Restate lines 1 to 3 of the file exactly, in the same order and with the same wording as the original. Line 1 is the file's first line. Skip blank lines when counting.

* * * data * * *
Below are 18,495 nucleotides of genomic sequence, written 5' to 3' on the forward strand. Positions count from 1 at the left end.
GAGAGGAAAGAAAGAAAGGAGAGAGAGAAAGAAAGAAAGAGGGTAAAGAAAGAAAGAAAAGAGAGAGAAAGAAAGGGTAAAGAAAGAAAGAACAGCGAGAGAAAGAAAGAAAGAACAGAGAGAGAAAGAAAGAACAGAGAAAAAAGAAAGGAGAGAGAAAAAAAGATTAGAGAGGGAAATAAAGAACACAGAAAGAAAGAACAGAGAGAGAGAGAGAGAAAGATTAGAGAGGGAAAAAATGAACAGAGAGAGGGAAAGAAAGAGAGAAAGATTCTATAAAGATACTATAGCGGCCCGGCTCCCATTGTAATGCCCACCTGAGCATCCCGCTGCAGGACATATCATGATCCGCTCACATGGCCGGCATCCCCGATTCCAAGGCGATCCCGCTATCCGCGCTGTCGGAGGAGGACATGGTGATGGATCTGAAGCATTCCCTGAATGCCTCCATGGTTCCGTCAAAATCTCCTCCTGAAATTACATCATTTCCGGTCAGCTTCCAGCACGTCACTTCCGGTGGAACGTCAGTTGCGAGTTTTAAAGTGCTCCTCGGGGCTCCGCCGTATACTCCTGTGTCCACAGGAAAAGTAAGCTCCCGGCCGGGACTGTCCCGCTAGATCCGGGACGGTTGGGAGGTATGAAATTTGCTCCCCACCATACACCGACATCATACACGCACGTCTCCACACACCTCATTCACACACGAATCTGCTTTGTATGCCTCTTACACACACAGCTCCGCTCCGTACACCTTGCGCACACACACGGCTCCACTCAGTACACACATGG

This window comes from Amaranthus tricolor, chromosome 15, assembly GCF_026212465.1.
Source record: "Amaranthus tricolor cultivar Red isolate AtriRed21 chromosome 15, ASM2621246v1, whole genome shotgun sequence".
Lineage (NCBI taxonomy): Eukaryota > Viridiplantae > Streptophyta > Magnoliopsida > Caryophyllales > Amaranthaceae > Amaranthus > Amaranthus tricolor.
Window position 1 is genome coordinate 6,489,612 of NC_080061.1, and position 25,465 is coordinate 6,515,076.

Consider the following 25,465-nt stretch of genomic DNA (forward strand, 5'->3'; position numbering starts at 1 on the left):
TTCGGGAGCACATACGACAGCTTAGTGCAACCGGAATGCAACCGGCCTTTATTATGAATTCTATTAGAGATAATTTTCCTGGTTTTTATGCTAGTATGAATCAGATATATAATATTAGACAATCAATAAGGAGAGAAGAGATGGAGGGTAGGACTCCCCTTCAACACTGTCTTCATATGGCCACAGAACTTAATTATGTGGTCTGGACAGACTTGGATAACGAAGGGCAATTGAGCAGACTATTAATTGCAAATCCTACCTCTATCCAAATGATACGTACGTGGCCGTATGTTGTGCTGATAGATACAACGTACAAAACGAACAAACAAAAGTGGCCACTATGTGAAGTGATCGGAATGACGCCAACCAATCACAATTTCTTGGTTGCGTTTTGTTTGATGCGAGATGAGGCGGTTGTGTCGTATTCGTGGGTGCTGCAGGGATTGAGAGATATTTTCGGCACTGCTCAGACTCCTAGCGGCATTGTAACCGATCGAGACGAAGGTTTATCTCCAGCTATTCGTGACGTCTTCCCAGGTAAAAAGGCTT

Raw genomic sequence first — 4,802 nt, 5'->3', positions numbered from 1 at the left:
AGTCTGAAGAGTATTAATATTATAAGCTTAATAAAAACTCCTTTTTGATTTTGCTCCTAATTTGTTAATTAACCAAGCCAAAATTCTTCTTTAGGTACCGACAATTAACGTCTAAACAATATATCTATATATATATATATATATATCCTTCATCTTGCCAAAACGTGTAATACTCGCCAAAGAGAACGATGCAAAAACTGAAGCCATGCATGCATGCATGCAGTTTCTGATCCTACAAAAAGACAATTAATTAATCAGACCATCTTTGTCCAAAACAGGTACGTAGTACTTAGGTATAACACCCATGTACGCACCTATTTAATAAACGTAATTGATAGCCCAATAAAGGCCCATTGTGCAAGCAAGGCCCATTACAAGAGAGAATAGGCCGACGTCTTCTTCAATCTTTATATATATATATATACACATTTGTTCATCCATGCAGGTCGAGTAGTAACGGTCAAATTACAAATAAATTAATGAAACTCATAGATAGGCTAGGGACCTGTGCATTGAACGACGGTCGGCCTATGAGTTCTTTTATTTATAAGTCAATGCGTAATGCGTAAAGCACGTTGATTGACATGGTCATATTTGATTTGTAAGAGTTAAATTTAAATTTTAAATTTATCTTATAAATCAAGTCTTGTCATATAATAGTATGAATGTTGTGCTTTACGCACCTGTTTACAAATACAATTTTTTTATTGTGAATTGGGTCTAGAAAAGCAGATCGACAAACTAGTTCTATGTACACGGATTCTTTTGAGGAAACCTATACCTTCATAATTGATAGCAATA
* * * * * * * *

Below are 18,495 nucleotides of genomic sequence, written 5' to 3' on the forward strand. Positions count from 1 at the left end.
GAGAGGAAAGAAAGAAAGGAGAGAGAGAAAGAAAGAAAGAGGGTAAAGAAAGAAAGAAAAGAGAGAGAAAGAAAGGGTAAAGAAAGAAAGAACAGCGAGAGAAAGAAAGAAAGAACAGAGAGAGAAAGAAAGAACAGAGAAAAAAGAAAGGAGAGAGAAAAAAAGATTAGAGAGGGAAATAAAGAACACAGAAAGAAAGAACAGAGAGAGAGAGAGAGAAAGATTAGAGAGGGAAAAAATGAACAGAGAGAGGGAAAGAAAGAGAGAAAGATTCTATAAAGATACTATAGCGGCCCGGCTCCCATTGTAATGCCCACCTGAGCATCCCGCTGCAGGACATATCATGATCCGCTCACATGGCCGGCATCCCCGATTCCAAGGCGATCCCGCTATCCGCGCTGTCGGAGGAGGACATGGTGATGGATCTGAAGCATTCCCTGAATGCCTCCATGGTTCCGTCAAAATCTCCTCCTGAAATTACATCATTTCCGGTCAGCTTCCAGCACGTCACTTCCGGTGGAACGTCAGTTGCGAGTTTTAAAGTGCTCCTCGGGGCTCCGCCGTATACTCCTGTGTCCACAGGAAAAGTAAGCTCCCGGCCGGGACTGTCCCGCTAGATCCGGGACGGTTGGGAGGTATGAAATTTGCTCCCCACCATACACCGACATCATACACGCACGTCTCCACACACCTCATTCACACACGAATCTGCTTTGTATGCCTCTTACACACACAGCTCCGCTCCGTACACCTTGCGCACACACACGGCTCCACTCAGTACACACATGG

This window comes from Amaranthus tricolor, chromosome 15, assembly GCF_026212465.1.